Next weekend the Women’s World Cup kicks off in Canada and yet again South Africa will not be there. The women’s national team, Banyana Banyana, have an unenviable litany of hard-luck stories to tell, having previously missed out on several qualifications in some of the most heartbreaking and bizarre circumstances.
There were high hopes that this would change for the 2015 tournament as the Women’s World Cup has been expanded from 16 to 24 teams with Africa given an extra, third place.
South Africa were right on course at the qualifiers in Windhoek last October, needing to win against the unfancied Côte d’Ivoire in their last game to go through. It was a dominant performance in which the Mzansi women did everything but score and then gave up a late goal that sent the Ivorians to Canada instead.
It was all overshadowed by allegations about the gender of the Ivorian captain and the failure of the West Africans to produce the required medical proof.
All sides must test their players and sign a guarantee their squad is exclusively female. If there are any allegations, proof of the requisite tests must be supplied but the Ivorians kept on promising the documentation without delivering. In the end the Confederation of African Football quashed any investigation to avoid its showpiece women’s tournament being overshadowed by the potential controversy of one of its star performers turning out to be a man.
“Every day the pain is getting bigger,” says Banyana’s Dutch coach, Vera Pauw. “We really should have been there, we deserved to be there. We had it in our own hands. The pain will not go away for the rest of my life.”
Ahead of the last World Cup in Germany in 2011, South Africa hosted the 2010 African Women’s Championship and were odds-on favourites to reach the final, thereby securing their passage. The top two finishers in the tournament would go through and, with Nigeria runaway favourites, Banyana were hopeful of at least second place.
Yet they lost one match from their target to one of the continent’s smallest countries – Equatorial Guinea, which emerged from hermetic isolation to field a more than competitive team.
The fact they were all Brazilians and Nigerians, naturalised just to play football and paid handsomely like mercenaries of old, did not seem to evoke much outrage. It is contrary to the eligibility rules of Fifa for players to be given an instant passport to play for another country – they must either have some blood ties or have served a five-year residency qualification.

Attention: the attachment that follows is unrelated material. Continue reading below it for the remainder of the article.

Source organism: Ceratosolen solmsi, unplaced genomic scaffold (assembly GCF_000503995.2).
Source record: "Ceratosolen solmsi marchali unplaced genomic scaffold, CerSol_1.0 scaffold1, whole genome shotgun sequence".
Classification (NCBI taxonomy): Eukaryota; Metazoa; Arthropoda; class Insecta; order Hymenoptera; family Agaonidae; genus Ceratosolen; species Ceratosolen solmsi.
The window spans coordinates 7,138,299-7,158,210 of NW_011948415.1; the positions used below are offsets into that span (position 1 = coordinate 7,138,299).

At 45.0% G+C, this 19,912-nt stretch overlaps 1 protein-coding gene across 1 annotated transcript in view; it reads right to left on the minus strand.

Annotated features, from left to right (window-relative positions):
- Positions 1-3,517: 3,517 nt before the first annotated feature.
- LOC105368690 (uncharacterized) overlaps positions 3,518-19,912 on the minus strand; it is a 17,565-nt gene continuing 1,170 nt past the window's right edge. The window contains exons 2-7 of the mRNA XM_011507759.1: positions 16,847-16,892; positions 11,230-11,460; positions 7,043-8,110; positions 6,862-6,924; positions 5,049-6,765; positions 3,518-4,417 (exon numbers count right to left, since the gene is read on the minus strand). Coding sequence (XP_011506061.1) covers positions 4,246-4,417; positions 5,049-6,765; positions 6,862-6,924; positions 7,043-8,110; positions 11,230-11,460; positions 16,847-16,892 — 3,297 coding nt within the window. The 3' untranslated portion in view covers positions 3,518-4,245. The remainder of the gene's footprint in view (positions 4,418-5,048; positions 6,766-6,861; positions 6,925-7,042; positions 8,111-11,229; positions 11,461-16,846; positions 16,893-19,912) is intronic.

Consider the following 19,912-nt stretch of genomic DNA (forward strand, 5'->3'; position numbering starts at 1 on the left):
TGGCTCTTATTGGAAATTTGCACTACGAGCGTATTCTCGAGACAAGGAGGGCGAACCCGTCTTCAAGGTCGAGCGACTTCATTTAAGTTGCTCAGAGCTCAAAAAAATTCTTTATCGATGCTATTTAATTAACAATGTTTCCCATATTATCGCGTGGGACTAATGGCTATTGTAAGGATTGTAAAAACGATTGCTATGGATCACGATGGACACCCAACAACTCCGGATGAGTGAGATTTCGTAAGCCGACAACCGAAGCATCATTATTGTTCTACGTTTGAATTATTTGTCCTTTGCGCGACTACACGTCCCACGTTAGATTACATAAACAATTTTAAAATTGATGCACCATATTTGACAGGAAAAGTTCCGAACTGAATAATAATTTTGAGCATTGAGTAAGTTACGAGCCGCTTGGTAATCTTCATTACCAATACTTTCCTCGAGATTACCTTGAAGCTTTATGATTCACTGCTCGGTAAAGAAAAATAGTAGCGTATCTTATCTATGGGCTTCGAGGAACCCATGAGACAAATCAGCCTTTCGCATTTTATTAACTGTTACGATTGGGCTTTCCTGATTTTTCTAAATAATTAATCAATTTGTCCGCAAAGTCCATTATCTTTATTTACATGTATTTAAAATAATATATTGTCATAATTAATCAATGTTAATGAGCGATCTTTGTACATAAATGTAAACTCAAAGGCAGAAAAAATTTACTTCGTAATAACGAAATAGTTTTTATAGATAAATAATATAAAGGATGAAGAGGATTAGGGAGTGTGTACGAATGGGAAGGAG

The Brazilian imports spoke openly, in television interviews during the tournament, about the inducements and incentives to travel to one of the world’s weirdest countries to play international football and their obvious excitement at going to a World Cup, albeit not in the canary colours of their motherland. But the South African Football Association did not to pursue the matter and made no effort to protest or seek recourse at Fifa.
So Equatorial Guinea went to the World Cup instead where, curiously, Fifa made little effort to weed out their mercenaries.
The 2011 tournament in Germany was a huge success. Basking in glorious summer sunshine, crowds were massive and television audiences huge. The football was vastly improved too.
In Canada much the same is expected, although the build-up has been overshadowed by controversy over the past year as Fifa and organisers insisted on playing on artificial turf – saving themselves money by not having to re-lay many of the gridiron stadiums with grass – to the chagrin of the players and the women’s football community.
Admiration for Blatter
But any bitterness they might have is still secondary to the overwhelming admiration for Fifa’s controversial president Sepp Blatter. Although he has been assailed on all fronts, heading into this weekend’s Fifa congress and his controversial re-election, he will get a hero’s welcome when he gets to Canada.
“Without Fifa the game would not have grown like it has. There has been a lot of criticism for Fifa recently but I can say, as far as women’s football matters, without Fifa, and especially without Blatter, we would not be where we are now,” says Pauw. “The growth of the women’s game has been incomparable.”
But watching from the sidelines will be hard this week for South Africa’s women, who play at Dobsonville Stadium this Saturday against Gabon in the qualifiers for their next major event, the Rio Olympics. They are 3-2 ahead from last weekend’s first leg.
“My players are all sensational and, had they had a chance at the World Cup, almost all of them would be snapped up by overseas clubs. That’s the really hard part about missing out on Canada, the fact that lives could have been changed had we got there,” adds the coach.